The group’s plan has been modifi ed many times since starting because of new research, information gleaned on their travels and time spent in a Boston accelerator program. One of their early plans was to take only crickets, but during fact-fi nding trips to places like Ghana, Thailand and Kenya, they quickly found that wouldn’t work. “The reality is insect consumption patterns differ from region to region and just because it’s a great product doesn’t mean people are going to want to eat it,” says Ashour. “Even though someone in Ghana eats palm weevils and they actually love them and they think they’re delicious, if we tried to feed them crickets they’re going to think they’re gross.”

Luckily, a lot of insects are fairly robust and versatile in their farming potential. “You can essentially use a very similar farming apparatus to farm crickets as you would grasshoppers as you would caterpillars as you would palm weevils,” says Ashour. “It’s not that we would need to invent something new every single market we enter. It’s very likely we would only need to make slight modifi cations to our existing farming unit to adapt to local insects according to local geography.”

t h e F i n a L sThis was the idea that Aspire pitched at the fi nal in New York. “You’re talking about nine months worth of material, research, travel, fi ndings, partnerships, all sorts of stuff you’re trying to pack into a 10-minute tight pitch that really conveys the most potential meaning about everything you’ve been doing,” says Ashour. “I would say we spent at least the month leading up to the fi nal presentation just working on that.”

Once the fi nal date was near they rehearsed and tried to take the experience in. “The fi nal two days were, that’s it we’ve studied for the exam there’s nothing else we can do. We’re not going to cram… just soak up the fact that we’re here in New York and part of this amazing opportunity irrespective of the outcome,” says Ashour.

When the team won it was an exhilarating experience akin to one of the world’s biggest sporting events. “We were all overcome with emotion and gratitude and humility and everything all at once and it was such an honour for us to have won in front of thousands of people around the world who were live streaming. From relatives, countries in the Middle East, to you’re talking about our entire MBA program sitting in the lounge with a massive screen TV jumping up and down the minute they heard the announcement,” says Ashour. “It really felt like this World Cup type of feel to it.”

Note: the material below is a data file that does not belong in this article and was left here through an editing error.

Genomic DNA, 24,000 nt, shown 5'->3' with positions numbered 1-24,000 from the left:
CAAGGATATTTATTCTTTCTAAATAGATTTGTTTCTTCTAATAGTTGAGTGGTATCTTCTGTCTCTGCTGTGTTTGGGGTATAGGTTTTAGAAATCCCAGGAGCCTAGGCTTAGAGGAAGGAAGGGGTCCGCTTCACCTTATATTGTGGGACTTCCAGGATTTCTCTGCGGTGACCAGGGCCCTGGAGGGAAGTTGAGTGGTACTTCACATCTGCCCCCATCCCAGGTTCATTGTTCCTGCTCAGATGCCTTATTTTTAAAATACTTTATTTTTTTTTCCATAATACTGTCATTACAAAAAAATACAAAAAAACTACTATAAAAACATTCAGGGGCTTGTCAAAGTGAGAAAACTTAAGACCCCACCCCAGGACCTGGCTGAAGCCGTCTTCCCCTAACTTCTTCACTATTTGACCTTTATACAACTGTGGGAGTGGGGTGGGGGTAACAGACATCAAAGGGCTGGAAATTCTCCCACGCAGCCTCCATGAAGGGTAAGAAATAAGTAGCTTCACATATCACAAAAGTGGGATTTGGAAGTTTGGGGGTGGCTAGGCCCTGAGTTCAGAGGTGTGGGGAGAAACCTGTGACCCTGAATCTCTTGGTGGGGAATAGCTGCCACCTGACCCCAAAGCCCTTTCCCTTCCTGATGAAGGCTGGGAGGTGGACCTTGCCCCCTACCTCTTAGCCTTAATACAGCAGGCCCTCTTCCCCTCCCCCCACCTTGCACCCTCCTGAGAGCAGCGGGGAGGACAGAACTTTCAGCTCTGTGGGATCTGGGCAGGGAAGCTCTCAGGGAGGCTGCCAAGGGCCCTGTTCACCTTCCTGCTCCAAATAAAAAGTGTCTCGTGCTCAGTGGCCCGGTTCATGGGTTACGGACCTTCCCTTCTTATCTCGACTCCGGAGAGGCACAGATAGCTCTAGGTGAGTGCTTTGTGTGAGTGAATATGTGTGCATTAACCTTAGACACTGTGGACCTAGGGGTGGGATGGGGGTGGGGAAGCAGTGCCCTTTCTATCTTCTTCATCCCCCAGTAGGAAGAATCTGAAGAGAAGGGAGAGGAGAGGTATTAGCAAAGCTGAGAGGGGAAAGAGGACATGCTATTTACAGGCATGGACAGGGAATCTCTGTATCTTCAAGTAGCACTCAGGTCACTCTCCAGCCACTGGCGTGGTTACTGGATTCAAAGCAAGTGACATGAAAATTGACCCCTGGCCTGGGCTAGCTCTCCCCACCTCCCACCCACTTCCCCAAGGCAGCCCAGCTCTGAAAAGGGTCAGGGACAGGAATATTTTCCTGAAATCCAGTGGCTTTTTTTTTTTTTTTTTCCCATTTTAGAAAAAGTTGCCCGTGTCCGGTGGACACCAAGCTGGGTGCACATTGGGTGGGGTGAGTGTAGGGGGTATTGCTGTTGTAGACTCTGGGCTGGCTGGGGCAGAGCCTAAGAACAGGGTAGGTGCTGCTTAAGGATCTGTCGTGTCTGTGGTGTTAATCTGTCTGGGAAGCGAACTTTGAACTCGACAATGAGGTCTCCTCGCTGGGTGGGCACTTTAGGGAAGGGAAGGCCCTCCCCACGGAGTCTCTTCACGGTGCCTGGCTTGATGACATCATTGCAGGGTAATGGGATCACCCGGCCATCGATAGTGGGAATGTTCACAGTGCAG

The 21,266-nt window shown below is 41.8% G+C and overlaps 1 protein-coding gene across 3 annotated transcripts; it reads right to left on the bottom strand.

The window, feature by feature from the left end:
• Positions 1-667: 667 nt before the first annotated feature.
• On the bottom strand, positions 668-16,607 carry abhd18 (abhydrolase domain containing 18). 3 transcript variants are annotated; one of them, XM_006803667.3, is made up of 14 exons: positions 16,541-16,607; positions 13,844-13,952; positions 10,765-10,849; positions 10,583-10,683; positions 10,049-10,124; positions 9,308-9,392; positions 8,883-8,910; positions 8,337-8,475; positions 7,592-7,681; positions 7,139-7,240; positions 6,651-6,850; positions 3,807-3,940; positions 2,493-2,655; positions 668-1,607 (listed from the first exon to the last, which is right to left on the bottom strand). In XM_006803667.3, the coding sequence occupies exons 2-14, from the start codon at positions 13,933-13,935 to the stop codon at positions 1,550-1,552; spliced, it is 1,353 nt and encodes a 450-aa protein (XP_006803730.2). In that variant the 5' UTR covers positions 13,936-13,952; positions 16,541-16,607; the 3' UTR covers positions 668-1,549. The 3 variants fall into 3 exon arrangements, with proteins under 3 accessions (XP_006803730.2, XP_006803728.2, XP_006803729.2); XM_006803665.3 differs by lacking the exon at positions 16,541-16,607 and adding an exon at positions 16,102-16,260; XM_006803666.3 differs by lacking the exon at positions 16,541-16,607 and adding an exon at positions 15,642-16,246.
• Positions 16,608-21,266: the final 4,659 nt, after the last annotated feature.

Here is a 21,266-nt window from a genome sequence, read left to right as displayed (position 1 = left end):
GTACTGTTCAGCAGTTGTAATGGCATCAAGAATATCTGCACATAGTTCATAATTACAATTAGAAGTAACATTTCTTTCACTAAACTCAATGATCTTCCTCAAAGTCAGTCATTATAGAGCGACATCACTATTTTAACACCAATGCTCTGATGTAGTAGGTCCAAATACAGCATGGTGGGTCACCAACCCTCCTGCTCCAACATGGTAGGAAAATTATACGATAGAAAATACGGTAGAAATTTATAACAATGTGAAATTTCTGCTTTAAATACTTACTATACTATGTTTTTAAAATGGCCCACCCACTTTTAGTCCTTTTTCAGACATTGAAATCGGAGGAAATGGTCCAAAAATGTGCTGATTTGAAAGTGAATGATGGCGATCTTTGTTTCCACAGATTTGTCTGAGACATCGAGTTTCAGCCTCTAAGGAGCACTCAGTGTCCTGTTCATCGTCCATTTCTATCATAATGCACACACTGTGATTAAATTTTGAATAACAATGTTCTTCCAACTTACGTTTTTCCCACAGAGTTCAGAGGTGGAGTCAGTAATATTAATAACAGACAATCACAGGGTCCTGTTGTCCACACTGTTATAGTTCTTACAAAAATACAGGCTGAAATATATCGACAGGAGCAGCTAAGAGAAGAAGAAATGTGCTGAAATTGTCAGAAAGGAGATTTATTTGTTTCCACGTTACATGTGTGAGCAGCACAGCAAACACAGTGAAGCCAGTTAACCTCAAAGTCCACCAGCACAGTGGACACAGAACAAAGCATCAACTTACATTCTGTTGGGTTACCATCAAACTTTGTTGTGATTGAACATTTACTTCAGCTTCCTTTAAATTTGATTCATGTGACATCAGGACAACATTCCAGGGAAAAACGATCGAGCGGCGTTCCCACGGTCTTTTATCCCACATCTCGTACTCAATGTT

Adding to the occasion was the man who presented the award. “It was also probably the most humbling experience ever to hear that President Clinton specifi cally took some time to review our work and commented on just how big of a scale we were operating at and the type of catalytic impact our team’s idea could have on the world,” Pearlstein says.

a t a L L o r D e rAspire will be able to put the $1 million prize to use quickly. With roughly four million people, Neza-Chalco-Itza on the outskirts of Mexico City is the largest slum in the world. “It has the double burden of undernourishment and obesity,” says Ashour. “It really has an ideal resume so to speak for the type of solution we’re providing.” Thanks to partnerships struck on their travels, Aspire has a 10-tonne order of grasshoppers to fi ll for a Mexican distributor by next spring. “We already have farmers who

FALL 2013

diverse portfolio,” he says. Ashour reached out to Motte fi rst, who he had befriended over the fi rst

few weeks of the program and became the group’s strategy and implementation specialist. Over time the duo recruited

Pearlstein who had expertise in fi nance, Soor for her legal acumen and Thompson

as a serial entrepreneur.But fi nding a solution with the potential

to win the prize proved elusive. “We knew… it would have to be a revolutionary concept,” says Ashour. The team went off in different directions, spoke with different people and tried to stimulate conversations to think of a unique answer. One of Ashour’s friends mentioned in passing, “‘By the way, in some parts of the

the mcgill team beat

10,000 competitors including

Five teams From south aFriCa, shanghai,

san FranCisCo, DuBai anD LonDon

“Even though someone in Ghana eats palm weevils and they actually love them and they think they’re delicious, if we tried to feed them crickets they’re going to think they’re gross.”–Ashour

THIS PAGELEFT: Zev Thompson in a slum. Photo credit: Gabe Mott, taken in Mathare, Nairobi, Kenya.

RIGHT: Chapulines on a tortilla. Photo credit: Mohammed Ashour, taken in Oaxaca, Mexico.

OPPOSITE PAGE:Mohammed Ashour looking for chapulines in a field. Photo credit: Fondacion Ayu, taken in Oaxaca, Mexico.


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2 8 ||| FALL 2013

are interested in beginning to farm grasshoppers,” says Ashour. “A lot of things are really lined up well in Mexico.”

But the team isn’t stopping with Mexico with an ambitious to plan to try and reach five countries and 21 million people in five years. The Hult Prize money will definitely help but because it’s released on a milestone basis and not as a lump sum it puts pressure on the team to hit their targets. “We obviously have a very ambitious and tight financial schedule,” says Ashour. “We have all these hubs that we need to set up, farming units that we need to complete the prototyping of and start deploying and selling. I mean, a million dollars sounds like a lot of money but if you’re trying to scale into five countries and reach 21 million people in five years, it’s really not a lot of money at all.”

The team is seeking as many partners as possible – not just financial – which are needed to scale the solution, but who also have resources and connections in the countries they’re